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The Story of Peter Mott

According to Historian Paul Schopp’s research, Peter Mott was “born between 1800 and 1810 in Delaware to a Virginian father and a mother from Maryland. It appears Peter had slipped his shackles of bondage and made his way to Gloucester County [around] 1830.” Gloucester County marriage records show that he married Eliza Thomas on November 2, 1833.

The size of his house in what was then called Snow Hill, or Free Haven, combined with its method of construction and two story size — reflected his status as a respected member of the community.

According to Schopp, “in 1844, Peter Mott purchased the first of three lots in Free Haven.” Land transactions for May 30, 1844, record Mott's purchase of the property for his home from Thomas Stephenson for $100. On [the property], Mott constructed a 1½-story house and completed construction in 1845. We know that Mott built some items in his house, and one of the cabinets he created still stands in what was the kitchen today.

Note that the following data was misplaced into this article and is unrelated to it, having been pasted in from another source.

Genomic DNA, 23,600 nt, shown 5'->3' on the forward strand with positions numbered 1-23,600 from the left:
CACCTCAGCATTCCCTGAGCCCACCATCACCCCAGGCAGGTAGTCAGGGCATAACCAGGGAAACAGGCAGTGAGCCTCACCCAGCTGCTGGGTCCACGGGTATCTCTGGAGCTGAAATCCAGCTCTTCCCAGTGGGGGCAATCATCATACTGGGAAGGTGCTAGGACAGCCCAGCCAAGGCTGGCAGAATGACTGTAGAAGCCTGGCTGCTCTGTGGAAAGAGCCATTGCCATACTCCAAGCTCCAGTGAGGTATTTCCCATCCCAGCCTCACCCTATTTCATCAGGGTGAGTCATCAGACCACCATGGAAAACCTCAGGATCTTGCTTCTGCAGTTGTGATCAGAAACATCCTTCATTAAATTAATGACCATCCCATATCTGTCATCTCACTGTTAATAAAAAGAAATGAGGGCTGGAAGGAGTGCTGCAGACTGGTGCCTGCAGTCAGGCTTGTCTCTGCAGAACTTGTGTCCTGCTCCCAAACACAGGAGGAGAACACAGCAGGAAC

The Motts attended Mt. Pisgah, where Peter served as the first Sunday School superintendent in 1847. He also served as a deacon in the church and held a Local Preacher’s License.

In the 1850 U.S. Census, Peter Mott is listed as a 40 year old, black male laborer owning real estate valued at $600. His wife, Elizabeth Ann Mott, was listed as 42 years old. By the 1870 Census, the Mott's real estate was valued at $1,000 and his personal estate at $250. Peter and Eliza Ann remained a couple devoted to each other until she died in November 1879. Peter met his demise two years later.

His house, now a museum, is widely considered “one of the oldest houses in Lawnside, NJ.”